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Europe's Climate


Four Seasons Of friendliness



      
The moderate climates of Europe result from the peninsular, marine, and mid-latitude location in the path of the prevailing westerlies. These winds bring the warmth and moisture of the North Atlantic to Western Europe. The almost daily changes in weather conditions result from the passing of large low- and high-pressure systems. These have cold and warm fronts that cause temperature changes and frequent but normally slow precipitation. The lack of blocking mountains allows air and moisture to flow into the plains of Central and Eastern Europe, though the amounts of precipitation decrease toward the east. Temperature ranges both daily and seasonal are narrow in Western Europe and wide in Eastern Europe. The Alps and the high-pressure system of the Azores help prevent moisture from entering the Mediterranean region during the summer. As the Azores high moves southward in winter, the cyclonic storm systems penetrate from the north and west into the Mediterranean and give Southern Europe a cool and rainy winter season.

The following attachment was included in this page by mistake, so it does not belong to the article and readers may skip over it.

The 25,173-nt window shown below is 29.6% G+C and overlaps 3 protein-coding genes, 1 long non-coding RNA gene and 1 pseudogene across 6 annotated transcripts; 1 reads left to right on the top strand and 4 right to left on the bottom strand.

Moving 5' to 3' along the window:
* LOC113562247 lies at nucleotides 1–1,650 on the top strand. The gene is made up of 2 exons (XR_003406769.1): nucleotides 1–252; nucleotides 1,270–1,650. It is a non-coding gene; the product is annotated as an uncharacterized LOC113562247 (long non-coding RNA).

Reliability is the keynote of Western European climate. The decreasing precipitation toward the east reaches drought conditions north of the Caspian and Black seas as well as in eastern Greece and eastern Spain. Summer droughts are common throughout the Mediterranean lowlands. The heaviest precipitation occurs in the mountains and coastal regions of Western Europe and reaches 500 centimetres per year in the high peaks of Wales and Scotland. The average precipitation ranges from 50 to 75 centimetres in the Western European lowlands and from 75 to 200 centimetres in higher areas, and it decreases eastward to less than 25 centimetres north of the Caspian Sea.

       The water-moderated climate of Western Europe is called west coast marine; the warm to hot summer and cold winter conditions of Eastern Europe make a continental climate; and the dry, hot summer and cool, rainy winter in the south form a Mediterranean climate. Central Europe has a frequently changing climate as the area shifts from marine to continental influences. The highland climates change in temperature and precipitation characteristics from the lower slopes to the higher peaks, depending on orientation and elevation. Parts of the higher Alps are permanently covered with snow and glaciers.

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